Note: Tom Robertson has been the MPR lead in shoring up institutionalized racism for many years as he has refused to cover the problems of Native American Indians. Here, Tom Robertson makes the racist assertion that the Warriors for Justice haven't made any progress among Native American Indians when the facts are such that until now, Robertson has refused to report on any of these struggles for justice and he has refused to report on MPR that over 60 million dollars of public funds has been spent on the Bemidji Regional Event Center where public officials have refused to enforce affirmative action and local and state agencies have refused to even enforce non-discrimination in hiring and in the workplace on this project. Robertson then goes on to allow a racist, anti-labor, crooked, corrupt and undemocratic Minnesota Democratic Farmer-Labor Party hack like Michael Meuers to speak for his own racist positions. For years, Minnesota Public Radio, just like the MN DFL, has taken funds from the Minnesota Indian Gaming Association and its members as a payoff for refusing to report on the conditions under which casino workers are forced to work in loud, noisy, smoke-filled casinos at poverty wages without any rights under state or federal labor laws and ignored the fact that these casinos are being constructed with non-union labor when DFL politicians have lied about this by claiming these casinos are "union constructed." Robertson has never asked DFL politicians or the leaders of the building trades unions to produce the signed union contracts on any of these casino construction jobs that are in fact the product of racist, anti-labor and illegal deals between corrupt politicians, tribal governments, labor leaders and racketeers. So, for years now, the problems of Native American Indians--- with racist unemployment which spins off deep-seated and pervasive racist poverty--- goes ignored by politicians whose goals and objectives are to accumulate larger and larger campaign funds as the problems of all working people go without being resolved. With the Minnesota Indian Gaming Association being a major contributor of campaign contributions to the MNDFL and it and its members being among the largest purchasers of media advertising and underwriting, democracy is being perpetually undermined making citizen participation in the political process more difficult and then "reporters" like the racist Tom Robertson turn around and mock Native American Indians and other working people who are trying to bring forward real solutions to racism, institutionalized racism in all its ugly forms and workers' rights across the board.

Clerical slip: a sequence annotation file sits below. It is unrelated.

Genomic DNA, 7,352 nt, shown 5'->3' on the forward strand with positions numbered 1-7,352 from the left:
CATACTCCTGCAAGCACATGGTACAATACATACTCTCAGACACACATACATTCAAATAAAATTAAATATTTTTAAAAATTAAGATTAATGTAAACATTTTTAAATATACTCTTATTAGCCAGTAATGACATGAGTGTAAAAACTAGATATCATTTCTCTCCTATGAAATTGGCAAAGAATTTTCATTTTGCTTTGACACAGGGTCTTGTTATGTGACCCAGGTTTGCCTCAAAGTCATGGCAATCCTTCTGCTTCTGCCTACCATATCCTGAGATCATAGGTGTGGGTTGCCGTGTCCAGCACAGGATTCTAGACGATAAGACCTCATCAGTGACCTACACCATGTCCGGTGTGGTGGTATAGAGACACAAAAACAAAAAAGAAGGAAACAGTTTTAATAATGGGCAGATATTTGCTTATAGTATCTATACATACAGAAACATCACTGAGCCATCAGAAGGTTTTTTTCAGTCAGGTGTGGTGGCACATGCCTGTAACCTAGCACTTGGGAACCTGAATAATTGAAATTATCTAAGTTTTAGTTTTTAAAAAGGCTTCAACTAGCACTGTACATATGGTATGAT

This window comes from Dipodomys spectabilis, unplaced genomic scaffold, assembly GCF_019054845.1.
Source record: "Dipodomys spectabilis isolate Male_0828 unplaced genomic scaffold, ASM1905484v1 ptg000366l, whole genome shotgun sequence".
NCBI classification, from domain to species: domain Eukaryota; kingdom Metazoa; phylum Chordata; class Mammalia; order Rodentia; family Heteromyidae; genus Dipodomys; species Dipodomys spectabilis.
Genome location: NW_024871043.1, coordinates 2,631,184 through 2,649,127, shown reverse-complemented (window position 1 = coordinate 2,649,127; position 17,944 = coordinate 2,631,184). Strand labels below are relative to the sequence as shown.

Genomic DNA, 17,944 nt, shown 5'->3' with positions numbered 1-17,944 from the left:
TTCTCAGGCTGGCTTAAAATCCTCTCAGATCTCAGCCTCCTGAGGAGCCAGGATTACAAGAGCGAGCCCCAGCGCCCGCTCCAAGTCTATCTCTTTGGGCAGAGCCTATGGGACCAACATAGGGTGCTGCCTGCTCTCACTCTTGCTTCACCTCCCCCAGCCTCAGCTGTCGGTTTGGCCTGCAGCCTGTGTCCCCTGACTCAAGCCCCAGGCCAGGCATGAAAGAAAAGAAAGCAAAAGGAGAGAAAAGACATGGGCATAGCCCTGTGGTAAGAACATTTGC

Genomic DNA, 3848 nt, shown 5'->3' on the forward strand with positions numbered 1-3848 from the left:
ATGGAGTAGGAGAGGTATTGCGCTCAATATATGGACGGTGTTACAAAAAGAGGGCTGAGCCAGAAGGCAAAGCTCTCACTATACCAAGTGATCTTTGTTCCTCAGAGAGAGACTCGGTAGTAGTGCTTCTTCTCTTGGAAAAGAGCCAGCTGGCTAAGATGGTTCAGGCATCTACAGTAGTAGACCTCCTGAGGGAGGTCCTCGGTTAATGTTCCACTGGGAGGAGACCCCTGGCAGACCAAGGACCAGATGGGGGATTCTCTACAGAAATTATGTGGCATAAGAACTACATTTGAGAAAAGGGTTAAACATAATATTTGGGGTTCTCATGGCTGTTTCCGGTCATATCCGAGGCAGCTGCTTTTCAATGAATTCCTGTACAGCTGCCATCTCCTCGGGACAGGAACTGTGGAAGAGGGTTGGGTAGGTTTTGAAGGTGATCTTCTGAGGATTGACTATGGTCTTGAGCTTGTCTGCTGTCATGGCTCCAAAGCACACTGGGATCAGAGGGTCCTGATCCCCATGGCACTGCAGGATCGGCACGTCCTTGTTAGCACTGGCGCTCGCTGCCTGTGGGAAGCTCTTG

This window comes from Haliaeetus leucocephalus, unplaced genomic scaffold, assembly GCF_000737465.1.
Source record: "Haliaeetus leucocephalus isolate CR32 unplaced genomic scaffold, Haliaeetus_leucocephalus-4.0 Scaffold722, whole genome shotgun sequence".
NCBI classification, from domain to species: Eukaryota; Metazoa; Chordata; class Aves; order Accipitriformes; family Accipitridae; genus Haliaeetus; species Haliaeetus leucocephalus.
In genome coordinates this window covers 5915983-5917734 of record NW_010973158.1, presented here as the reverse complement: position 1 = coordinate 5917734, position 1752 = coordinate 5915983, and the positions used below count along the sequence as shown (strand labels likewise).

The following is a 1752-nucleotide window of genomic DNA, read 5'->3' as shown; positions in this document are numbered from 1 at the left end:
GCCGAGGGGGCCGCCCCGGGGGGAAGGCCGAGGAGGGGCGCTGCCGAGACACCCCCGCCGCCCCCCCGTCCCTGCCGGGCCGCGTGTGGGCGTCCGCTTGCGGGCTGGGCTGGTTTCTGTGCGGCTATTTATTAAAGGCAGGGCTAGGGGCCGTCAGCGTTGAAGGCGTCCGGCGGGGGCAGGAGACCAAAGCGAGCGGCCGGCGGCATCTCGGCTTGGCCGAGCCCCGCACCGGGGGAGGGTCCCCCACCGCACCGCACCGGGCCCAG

How is it that a sign with this message is erected in Squaw Lake, Minnesota; but, its message is ignored by the media as far as casinos are concerned even though some 40,000 casino workers are forced to endure and suffer from the effects of second-hand smoke every single day of their working lives without mention by Tom Robertson and those in the media?
While a lecture and book-signing about "getting America back to work" at the Duluth Labor Temple doesn't address affirmative action and Executive Order #11246 and "reporters" like Tom Robertson let this over-site go without bringing in anyone from the Democratic Party's coalition partner--- the AFL-CIO--- to raise questions?